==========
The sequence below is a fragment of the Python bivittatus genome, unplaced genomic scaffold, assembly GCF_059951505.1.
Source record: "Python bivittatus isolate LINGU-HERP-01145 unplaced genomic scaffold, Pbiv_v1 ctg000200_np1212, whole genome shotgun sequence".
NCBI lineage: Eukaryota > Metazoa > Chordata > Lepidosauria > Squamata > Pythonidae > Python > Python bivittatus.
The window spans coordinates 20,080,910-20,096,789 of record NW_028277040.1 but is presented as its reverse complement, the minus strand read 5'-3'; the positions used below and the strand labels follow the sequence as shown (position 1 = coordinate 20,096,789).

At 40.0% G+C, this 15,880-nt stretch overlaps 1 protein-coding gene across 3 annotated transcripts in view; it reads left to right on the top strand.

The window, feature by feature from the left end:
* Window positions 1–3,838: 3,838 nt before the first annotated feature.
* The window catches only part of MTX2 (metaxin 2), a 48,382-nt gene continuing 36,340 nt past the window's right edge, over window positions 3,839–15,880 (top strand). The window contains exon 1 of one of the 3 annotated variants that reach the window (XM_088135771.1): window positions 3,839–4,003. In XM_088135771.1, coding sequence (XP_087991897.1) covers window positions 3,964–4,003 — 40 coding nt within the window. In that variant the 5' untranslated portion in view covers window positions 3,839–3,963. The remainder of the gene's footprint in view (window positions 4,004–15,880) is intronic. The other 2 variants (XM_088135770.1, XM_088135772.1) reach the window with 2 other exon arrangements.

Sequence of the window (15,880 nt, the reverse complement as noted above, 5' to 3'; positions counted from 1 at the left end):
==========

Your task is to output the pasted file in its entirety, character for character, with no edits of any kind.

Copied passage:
The sequence below is a fragment of the Python bivittatus genome, unplaced genomic scaffold, assembly GCF_059951505.1.
Source record: "Python bivittatus isolate LINGU-HERP-01145 unplaced genomic scaffold, Pbiv_v1 ctg000200_np1212, whole genome shotgun sequence".
NCBI lineage: Eukaryota > Metazoa > Chordata > Lepidosauria > Squamata > Pythonidae > Python > Python bivittatus.
The window spans coordinates 20,080,910-20,096,789 of record NW_028277040.1 but is presented as its reverse complement, the minus strand read 5'-3'; the positions used below and the strand labels follow the sequence as shown (position 1 = coordinate 20,096,789).

At 40.0% G+C, this 15,880-nt stretch overlaps 1 protein-coding gene across 3 annotated transcripts in view; it reads left to right on the top strand.

The window, feature by feature from the left end:
* Window positions 1–3,838: 3,838 nt before the first annotated feature.
* The window catches only part of MTX2 (metaxin 2), a 48,382-nt gene continuing 36,340 nt past the window's right edge, over window positions 3,839–15,880 (top strand). The window contains exon 1 of one of the 3 annotated variants that reach the window (XM_088135771.1): window positions 3,839–4,003. In XM_088135771.1, coding sequence (XP_087991897.1) covers window positions 3,964–4,003 — 40 coding nt within the window. In that variant the 5' untranslated portion in view covers window positions 3,839–3,963. The remainder of the gene's footprint in view (window positions 4,004–15,880) is intronic. The other 2 variants (XM_088135770.1, XM_088135772.1) reach the window with 2 other exon arrangements.

Sequence of the window (15,880 nt, the reverse complement as noted above, 5' to 3'; positions counted from 1 at the left end):